The news that troubled newspaper giant Gannett gave its CEO Craig Dubow a $32 million severance package probably won't cause a stir in many quarters, even though the company's board was far more generous to Dubow than to thousands of laid-off, furloughed, and salary-frozen regular employees over the past five years. Dubow's departure was due to health concerns, according to the Wall Street Journal. His hefty severance was determined by a 2007 contract agreement.
Gannett's plummeting circulation numbers and cratering ad revenue provide little inspiration for stockholders, and offer little means by which subscribers or stockholders could apply leverage on board members to make anything remotely approaching a solid business decision. Gracia Martore, the company's COO and former CFO, will assume Dubow's role, and appears to be showing at least some restraint so far. ABC News reported that in 2010, Ms. Martore took a pay cut from $950,000 to $900,000, and has nearly 30 years of experience with the company.
Dubow instituted deep, aggressive cuts at Gannett, keeping the company nominally solvent as ad revenues dropped from over $5 billion in 2005 to $2.5 billion in 2011. Gannett's stock prices fell from $72.69 to $10.45 during Dubow's tenure as well.
The situation raises the question: Who would go to work for a major news corporation when it is run in this manner? Most journalists don't expect to become multi-millionaires when they graduate from college or journalism school. But with Gannett's track record in recent years, it's hard to imagine how the company could attract employees who can type, much less conduct investigative journalism. PayScale, which derives salary information from employee reports, shows the pathetic range Gannett pays its editorial and creative employees. The usual "the company is responsible to its stockholders argument" is invalid in this case, because stockholders have experienced an 86% drop in their investment value over the past seven years of Dubow's leadership.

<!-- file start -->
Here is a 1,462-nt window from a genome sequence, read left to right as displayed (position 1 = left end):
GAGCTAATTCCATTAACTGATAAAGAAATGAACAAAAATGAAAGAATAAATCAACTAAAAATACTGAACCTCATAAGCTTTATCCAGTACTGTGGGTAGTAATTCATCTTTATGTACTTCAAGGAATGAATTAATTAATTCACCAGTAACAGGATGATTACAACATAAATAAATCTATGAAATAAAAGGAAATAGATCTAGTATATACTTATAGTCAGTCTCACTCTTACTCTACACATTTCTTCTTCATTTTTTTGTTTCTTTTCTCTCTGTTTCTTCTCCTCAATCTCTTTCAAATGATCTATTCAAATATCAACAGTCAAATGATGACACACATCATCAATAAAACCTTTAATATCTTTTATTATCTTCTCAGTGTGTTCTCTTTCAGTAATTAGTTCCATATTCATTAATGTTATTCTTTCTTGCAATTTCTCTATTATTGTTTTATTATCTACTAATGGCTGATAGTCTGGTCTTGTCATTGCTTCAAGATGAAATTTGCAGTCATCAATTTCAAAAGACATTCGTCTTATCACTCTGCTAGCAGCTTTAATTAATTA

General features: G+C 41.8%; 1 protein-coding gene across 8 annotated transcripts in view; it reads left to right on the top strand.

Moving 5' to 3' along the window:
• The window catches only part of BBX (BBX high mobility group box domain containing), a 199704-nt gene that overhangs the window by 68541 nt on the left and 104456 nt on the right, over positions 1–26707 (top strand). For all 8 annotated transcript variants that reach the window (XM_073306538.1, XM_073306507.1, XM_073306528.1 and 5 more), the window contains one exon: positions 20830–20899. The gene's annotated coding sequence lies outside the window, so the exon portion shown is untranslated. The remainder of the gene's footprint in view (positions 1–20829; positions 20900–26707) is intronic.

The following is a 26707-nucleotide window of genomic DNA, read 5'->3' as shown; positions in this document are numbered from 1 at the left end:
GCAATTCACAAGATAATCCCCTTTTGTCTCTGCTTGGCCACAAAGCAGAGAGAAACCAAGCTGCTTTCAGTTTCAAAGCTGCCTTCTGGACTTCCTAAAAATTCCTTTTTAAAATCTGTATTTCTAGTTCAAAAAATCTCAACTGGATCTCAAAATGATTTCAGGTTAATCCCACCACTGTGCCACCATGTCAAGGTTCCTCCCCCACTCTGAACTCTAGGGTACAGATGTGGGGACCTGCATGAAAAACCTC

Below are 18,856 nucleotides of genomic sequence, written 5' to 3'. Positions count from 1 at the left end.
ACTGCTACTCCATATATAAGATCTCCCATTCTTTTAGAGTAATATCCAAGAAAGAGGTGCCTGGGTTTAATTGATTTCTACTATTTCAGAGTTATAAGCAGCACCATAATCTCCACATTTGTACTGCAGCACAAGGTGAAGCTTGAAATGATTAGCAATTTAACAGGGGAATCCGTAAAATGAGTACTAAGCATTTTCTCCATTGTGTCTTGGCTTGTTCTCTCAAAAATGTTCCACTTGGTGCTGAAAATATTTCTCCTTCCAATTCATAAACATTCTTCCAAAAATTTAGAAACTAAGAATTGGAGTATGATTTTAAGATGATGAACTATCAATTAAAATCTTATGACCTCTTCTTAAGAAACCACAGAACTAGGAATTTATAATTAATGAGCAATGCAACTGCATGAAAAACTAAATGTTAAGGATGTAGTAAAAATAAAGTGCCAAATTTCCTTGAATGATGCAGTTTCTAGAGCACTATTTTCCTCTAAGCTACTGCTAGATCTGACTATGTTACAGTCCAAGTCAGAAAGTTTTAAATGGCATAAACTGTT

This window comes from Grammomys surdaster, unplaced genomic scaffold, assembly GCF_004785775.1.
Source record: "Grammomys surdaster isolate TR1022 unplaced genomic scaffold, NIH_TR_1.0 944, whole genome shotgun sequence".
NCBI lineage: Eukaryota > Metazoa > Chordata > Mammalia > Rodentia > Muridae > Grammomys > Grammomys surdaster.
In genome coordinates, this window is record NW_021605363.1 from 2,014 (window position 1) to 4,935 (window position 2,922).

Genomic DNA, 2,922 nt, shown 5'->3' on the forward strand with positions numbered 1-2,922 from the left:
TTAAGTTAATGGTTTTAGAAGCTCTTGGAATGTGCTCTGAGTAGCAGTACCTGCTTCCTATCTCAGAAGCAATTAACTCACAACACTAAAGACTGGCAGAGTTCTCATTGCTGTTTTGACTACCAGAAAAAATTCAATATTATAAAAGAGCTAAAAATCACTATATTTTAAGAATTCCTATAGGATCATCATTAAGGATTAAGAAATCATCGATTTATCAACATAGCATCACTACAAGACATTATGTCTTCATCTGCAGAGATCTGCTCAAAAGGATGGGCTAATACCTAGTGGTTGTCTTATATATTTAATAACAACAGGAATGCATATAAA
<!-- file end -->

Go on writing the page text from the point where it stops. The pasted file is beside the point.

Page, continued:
Dubow may be a very nice guy, and it looks as though his replacement, Martore, has some degree of leadership awareness, taking a pay cut and not flaunting her stock options in the face of demoralized employees and miserable shareholders. This news is a textbook answer to the questions of "What's wrong with corporate America" and "Why is journalism in such a bad state?"
There was no chance I would have stayed with Gannett corporation back in the 1980s when I worked for them as a college/summer job. Pay, treatment, and benefits were poor at that time. Now? Reporters would do better to start their own websites and receive and share Google ad revenue. At least then, some guy won't be able to loot the company while they are laid off by the thousands.
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